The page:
(This is part eleven in a series about The Happiness Project, by Gretchen Rubin. To start at the beginning, click here. )
Gretchen’s last month of resolutions, November, focused on her attitude instead of actions. (I know what you’re thinking–what about December? Shouldn’t THAT be her last month of resolutions? Spoiler alert: she attempts to follow ALL of them in December!)
Gretchen recognized that she struggled with having a ‘contented heart,’ and I admit that I have trouble with contentment as well. While sometimes not being content can be beneficial (think self-improvement or seeking opportunities for change), overall discontentment can be draining to oneself and others.
In order to achieve a more lighthearted and cheery attitude, Gretchen resolved to: laugh more, be more polite and to find an ‘area of refuge’ (i.e. mental thoughts that bring lightness). Gretchen’s Third Commandment: “Act the way I want to feel,” took center stage this month as she tried to react more positively.
I’ve been accused of being too serious more than once, so this chapter resonated with me. Gretchen’s story of bringing her daughter to tears after not laughing at one of her childish jokes tugged at my own heartstrings. She lists the benefits of laughter (improved health, decreased stress, increased social bonding), including being able to laugh at yourself. One of the quotes she references frequently throughout the book is G.K. Chesterton’s “It is easy to be heavy: hard to be light.” That one speaks to me, as my ‘default setting’ is on the hard side. I’m overly critical of myself and others, have high standards and find it hard to (truly) relax and harder to be goofy. Perhaps I should try to laugh more, too.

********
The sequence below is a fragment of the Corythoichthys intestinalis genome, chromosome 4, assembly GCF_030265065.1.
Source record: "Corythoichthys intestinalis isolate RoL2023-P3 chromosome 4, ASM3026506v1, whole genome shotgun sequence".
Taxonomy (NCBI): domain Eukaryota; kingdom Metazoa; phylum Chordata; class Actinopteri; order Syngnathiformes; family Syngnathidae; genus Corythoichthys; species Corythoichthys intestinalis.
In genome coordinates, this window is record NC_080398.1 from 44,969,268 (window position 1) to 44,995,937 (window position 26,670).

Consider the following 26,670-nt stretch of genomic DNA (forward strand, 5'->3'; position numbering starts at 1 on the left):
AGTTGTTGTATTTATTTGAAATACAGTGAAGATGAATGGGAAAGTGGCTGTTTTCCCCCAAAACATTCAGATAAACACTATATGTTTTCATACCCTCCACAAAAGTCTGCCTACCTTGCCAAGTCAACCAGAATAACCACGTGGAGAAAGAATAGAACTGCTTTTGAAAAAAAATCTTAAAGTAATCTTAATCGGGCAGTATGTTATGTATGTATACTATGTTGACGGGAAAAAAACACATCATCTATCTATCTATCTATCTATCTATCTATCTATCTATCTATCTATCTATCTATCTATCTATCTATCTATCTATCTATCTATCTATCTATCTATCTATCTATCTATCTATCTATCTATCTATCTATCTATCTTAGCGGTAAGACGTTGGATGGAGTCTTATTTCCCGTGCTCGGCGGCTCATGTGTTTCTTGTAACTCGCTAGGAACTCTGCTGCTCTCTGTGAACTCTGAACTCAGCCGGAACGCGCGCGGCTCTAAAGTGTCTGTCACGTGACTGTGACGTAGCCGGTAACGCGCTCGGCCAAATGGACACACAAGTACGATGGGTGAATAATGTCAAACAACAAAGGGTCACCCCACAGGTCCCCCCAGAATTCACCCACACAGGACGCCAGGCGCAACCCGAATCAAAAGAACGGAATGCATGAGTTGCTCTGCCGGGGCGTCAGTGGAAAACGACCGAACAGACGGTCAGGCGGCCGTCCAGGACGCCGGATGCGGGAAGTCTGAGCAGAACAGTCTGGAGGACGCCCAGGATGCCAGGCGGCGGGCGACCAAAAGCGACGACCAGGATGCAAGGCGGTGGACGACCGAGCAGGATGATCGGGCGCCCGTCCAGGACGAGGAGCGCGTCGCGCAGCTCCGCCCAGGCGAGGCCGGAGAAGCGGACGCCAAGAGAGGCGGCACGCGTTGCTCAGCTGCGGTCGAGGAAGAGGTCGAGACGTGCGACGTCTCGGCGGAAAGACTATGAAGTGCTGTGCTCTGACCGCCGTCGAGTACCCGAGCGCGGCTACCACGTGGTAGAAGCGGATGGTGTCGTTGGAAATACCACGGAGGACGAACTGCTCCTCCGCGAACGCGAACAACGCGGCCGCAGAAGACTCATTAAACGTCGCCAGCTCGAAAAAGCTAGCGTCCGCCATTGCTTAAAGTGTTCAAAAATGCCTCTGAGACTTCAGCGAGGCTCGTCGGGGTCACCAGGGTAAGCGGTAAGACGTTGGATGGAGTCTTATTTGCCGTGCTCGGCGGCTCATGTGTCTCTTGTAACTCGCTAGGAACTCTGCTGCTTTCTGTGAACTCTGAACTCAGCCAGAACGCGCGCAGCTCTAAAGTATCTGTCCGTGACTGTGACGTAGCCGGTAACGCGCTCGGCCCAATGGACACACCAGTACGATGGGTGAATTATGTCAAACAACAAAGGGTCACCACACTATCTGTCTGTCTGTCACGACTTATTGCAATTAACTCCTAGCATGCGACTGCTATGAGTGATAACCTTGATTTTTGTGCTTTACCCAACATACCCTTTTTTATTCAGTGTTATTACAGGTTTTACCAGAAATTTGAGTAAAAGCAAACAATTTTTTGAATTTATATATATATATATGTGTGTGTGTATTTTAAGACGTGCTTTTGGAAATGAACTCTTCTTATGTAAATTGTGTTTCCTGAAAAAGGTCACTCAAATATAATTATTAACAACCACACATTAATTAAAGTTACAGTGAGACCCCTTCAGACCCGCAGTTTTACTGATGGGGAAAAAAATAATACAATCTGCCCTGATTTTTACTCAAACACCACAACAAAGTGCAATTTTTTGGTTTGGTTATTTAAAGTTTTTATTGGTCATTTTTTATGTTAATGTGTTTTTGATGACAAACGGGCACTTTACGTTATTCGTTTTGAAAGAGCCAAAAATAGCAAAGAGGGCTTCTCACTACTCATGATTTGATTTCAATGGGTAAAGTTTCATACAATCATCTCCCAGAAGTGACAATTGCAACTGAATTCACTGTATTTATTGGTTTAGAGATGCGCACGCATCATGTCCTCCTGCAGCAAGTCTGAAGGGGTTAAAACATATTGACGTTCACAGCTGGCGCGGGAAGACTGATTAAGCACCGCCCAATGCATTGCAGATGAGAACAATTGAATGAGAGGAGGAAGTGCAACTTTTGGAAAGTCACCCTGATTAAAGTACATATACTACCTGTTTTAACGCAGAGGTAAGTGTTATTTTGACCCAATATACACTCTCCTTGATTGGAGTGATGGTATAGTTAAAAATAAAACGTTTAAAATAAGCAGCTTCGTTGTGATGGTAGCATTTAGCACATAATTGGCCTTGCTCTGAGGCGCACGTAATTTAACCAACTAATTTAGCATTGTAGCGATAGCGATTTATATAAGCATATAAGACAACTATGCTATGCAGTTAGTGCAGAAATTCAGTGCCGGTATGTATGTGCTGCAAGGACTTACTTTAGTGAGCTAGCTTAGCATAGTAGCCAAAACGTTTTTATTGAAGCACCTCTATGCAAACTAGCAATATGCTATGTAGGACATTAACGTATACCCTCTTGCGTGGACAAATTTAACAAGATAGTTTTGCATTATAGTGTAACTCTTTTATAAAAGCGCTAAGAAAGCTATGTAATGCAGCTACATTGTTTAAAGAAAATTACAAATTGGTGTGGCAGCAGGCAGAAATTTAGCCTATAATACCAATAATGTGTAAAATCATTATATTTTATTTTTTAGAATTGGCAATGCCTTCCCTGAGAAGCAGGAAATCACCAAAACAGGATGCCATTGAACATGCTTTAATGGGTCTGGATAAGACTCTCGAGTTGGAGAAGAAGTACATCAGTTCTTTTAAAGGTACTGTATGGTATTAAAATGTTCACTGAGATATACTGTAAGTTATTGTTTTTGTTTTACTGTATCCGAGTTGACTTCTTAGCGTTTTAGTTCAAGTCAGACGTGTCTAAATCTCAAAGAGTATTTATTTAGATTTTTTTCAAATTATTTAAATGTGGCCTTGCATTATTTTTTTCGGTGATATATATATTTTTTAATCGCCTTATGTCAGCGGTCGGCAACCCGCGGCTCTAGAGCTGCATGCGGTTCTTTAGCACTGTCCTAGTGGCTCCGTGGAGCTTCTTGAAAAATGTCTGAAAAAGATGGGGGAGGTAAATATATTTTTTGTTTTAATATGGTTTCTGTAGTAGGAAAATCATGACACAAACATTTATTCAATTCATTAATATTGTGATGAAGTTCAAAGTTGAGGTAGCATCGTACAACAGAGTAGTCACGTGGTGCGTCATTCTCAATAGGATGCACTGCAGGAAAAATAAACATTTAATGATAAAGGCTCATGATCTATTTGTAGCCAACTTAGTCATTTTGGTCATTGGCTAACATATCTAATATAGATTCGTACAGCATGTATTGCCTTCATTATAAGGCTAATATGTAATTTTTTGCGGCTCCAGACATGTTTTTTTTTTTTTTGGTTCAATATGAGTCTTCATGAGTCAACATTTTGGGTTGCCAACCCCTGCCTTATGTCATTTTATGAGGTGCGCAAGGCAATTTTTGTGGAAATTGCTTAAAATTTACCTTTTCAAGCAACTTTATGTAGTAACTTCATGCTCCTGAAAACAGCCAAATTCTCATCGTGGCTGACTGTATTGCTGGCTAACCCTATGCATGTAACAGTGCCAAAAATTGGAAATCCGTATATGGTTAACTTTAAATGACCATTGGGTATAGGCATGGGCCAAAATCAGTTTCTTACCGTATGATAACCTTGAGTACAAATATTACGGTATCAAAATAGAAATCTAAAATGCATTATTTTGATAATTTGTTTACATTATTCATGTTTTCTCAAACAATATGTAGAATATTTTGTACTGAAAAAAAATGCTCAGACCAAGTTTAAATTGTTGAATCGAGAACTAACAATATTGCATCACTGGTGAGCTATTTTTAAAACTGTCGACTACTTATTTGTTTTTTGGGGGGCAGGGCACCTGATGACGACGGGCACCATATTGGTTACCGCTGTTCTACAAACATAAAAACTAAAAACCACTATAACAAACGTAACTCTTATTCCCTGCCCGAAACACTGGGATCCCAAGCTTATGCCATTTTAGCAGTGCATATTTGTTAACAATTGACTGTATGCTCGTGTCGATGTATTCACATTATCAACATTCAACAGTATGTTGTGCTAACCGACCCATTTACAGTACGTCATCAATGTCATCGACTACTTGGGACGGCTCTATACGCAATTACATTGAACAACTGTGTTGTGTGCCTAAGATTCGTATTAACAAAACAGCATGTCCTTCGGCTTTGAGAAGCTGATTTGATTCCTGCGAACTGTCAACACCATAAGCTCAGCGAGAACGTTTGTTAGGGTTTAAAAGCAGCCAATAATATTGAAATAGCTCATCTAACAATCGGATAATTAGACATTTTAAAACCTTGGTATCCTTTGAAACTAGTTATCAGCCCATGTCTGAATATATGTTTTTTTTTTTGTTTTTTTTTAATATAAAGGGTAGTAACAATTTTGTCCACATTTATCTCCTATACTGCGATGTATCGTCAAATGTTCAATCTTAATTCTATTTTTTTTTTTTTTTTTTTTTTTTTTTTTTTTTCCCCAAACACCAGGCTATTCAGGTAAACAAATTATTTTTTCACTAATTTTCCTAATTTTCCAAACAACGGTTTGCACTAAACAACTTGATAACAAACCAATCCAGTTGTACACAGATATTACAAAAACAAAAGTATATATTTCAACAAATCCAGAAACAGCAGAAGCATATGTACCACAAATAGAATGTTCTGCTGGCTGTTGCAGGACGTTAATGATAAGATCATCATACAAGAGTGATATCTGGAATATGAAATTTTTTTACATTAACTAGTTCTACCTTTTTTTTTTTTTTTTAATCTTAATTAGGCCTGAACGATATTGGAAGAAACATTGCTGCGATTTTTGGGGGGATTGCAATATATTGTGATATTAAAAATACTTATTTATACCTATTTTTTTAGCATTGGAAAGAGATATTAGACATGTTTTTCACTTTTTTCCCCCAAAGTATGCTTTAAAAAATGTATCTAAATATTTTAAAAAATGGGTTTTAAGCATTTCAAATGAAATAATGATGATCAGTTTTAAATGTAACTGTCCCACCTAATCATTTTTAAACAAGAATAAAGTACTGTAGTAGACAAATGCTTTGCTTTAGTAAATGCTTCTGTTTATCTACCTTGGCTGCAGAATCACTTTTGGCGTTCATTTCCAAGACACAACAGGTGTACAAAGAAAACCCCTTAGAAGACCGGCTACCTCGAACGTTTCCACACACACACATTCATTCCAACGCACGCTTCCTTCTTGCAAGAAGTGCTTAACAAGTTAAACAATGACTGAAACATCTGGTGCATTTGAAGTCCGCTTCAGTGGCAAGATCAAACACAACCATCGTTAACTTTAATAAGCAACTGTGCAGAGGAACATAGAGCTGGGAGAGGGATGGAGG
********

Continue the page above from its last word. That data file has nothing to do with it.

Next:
Interestingly, Gretchen’s next two to-do items, ‘use good manners’ and ‘give good reviews,’ did not resonate with me as much, or at least not with the same intensity. While Gretchen admits to struggling with being thoughtless and critical toward others, and even contradictory at times, I actually tend to be more thoughtful toward others. I’m the one letting someone with fewer items in their cart go ahead of me at the co-op, I check to see if someone more deserving of a chair needs one before I take it, I hold doors open and beg forgiveness if I bump into someone. Now, could I be more thoughtful in other ways? Yes. As I’ve mentioned before, I’m not a good listener, and like Gretchen, I can sometimes try to “top” someone else’s story with one of mine.
Gretchen found that her contradictory (she refers to it as ‘belligerent’) attitude was often brought on by drinking, and while that’s not something I struggle with (neither the belligerence nor the drinking),she reminded readers of the importance of being physically comfortable. It’s something she mentioned earlier in the book, and is very logical once understood. Basically, Gretchen realized she often gets cold, hungry and tired, and that it’s harder for her to be kind when she is in those states. So, she makes an effort to dress warmly, bring snacks and go to bed early to make it even easier to use good manners. Eureka!